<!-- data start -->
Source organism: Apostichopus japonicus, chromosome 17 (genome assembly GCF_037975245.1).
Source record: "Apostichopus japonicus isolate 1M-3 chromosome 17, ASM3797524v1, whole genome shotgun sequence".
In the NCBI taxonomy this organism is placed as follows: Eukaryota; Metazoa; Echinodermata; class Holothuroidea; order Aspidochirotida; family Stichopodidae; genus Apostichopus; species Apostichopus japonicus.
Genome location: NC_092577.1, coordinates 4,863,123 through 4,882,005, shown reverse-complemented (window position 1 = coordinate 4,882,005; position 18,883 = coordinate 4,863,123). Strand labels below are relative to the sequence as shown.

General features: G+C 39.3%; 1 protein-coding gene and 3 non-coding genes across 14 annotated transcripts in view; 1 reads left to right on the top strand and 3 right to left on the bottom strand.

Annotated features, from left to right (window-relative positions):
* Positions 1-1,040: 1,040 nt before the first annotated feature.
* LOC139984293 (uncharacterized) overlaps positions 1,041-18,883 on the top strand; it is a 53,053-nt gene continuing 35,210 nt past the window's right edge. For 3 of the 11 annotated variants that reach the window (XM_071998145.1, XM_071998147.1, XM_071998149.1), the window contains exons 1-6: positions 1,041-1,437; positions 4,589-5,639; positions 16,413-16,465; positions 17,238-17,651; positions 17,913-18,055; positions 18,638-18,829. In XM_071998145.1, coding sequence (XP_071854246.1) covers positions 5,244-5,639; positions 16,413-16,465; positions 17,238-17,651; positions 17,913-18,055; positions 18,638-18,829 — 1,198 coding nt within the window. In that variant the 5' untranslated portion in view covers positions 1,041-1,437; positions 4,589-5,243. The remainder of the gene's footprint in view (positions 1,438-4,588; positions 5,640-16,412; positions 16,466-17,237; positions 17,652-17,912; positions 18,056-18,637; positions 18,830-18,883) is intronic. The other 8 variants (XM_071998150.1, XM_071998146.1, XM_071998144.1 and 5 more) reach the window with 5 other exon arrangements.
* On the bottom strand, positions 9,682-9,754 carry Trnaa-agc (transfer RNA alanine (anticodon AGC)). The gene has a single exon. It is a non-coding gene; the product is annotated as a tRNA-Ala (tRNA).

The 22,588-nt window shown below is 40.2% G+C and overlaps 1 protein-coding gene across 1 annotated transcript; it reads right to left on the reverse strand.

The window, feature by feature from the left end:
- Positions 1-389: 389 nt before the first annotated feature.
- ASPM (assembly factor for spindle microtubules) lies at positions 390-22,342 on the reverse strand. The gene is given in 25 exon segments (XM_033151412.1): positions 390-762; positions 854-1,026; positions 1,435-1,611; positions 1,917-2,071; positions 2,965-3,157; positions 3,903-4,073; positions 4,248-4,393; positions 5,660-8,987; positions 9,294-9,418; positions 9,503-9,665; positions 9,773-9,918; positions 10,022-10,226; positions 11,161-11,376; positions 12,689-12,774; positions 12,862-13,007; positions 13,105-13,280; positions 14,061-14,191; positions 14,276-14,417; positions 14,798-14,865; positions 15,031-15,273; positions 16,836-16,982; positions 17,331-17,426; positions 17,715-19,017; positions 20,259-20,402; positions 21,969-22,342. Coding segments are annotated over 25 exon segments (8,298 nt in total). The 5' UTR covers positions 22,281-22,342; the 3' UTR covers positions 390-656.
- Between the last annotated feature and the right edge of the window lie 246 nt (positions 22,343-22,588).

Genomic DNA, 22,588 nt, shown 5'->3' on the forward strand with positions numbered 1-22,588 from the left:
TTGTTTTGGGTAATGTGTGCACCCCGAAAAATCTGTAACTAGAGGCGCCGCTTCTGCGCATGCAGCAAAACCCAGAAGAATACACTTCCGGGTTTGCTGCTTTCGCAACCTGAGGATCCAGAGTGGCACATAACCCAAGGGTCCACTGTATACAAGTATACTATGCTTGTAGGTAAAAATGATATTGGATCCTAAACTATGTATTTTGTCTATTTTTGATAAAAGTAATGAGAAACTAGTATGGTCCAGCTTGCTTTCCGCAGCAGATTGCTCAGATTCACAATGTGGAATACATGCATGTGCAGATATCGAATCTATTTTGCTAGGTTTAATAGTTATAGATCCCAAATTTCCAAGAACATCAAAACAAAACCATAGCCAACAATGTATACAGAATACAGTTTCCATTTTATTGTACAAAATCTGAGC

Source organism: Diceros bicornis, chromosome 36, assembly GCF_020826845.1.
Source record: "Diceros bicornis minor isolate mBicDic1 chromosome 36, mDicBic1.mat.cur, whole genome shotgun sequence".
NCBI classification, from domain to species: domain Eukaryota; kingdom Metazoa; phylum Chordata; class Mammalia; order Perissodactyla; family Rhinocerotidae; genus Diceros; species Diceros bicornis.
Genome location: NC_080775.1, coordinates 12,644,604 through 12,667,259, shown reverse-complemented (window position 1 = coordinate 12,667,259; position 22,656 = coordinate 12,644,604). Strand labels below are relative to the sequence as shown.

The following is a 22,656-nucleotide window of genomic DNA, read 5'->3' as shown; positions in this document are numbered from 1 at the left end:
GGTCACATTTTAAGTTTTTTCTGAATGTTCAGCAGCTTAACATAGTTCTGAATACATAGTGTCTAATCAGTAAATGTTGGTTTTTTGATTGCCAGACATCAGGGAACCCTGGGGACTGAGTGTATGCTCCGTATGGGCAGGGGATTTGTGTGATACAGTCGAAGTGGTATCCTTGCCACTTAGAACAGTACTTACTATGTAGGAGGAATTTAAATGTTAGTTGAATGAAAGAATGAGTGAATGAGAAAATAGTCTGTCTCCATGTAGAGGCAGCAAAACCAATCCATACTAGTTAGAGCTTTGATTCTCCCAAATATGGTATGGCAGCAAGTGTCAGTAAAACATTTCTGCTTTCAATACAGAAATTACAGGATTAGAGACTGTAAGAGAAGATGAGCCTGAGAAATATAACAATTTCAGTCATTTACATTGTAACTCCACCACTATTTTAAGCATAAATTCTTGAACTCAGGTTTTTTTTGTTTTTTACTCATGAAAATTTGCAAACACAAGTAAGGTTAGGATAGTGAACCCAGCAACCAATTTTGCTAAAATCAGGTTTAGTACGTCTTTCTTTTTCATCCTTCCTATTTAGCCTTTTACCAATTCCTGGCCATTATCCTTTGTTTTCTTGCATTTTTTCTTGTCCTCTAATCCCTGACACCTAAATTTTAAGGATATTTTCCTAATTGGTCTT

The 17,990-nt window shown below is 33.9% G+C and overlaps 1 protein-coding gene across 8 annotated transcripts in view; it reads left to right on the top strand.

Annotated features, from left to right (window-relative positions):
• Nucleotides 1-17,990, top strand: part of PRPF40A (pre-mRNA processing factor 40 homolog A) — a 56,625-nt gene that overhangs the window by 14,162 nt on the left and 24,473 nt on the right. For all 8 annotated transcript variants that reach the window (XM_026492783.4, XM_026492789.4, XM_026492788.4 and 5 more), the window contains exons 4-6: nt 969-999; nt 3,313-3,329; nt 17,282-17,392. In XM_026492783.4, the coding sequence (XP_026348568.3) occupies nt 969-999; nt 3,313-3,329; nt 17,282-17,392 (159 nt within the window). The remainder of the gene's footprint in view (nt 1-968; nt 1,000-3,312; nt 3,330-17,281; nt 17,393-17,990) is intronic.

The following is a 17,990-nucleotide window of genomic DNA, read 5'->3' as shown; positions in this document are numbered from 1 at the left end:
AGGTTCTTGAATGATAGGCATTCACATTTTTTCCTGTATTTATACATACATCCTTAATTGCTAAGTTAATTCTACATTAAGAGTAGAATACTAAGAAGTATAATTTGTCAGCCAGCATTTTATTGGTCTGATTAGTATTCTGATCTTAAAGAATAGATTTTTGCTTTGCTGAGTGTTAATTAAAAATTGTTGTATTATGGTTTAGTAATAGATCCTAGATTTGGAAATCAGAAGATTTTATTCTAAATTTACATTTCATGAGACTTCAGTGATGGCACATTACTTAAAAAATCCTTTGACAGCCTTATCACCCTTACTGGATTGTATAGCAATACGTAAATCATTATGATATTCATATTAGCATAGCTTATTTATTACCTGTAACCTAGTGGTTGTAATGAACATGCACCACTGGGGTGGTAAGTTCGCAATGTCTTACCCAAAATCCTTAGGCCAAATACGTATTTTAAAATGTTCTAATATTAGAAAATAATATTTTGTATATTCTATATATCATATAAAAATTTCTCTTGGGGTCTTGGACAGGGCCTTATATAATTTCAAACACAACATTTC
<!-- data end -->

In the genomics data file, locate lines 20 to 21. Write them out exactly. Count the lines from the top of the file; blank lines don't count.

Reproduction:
Genome location: NC_080775.1, coordinates 12,644,604 through 12,667,259, shown reverse-complemented (window position 1 = coordinate 12,667,259; position 22,656 = coordinate 12,644,604). Strand labels below are relative to the sequence as shown.

The following is a 22,656-nucleotide window of genomic DNA, read 5'->3' as shown; positions in this document are numbered from 1 at the left end: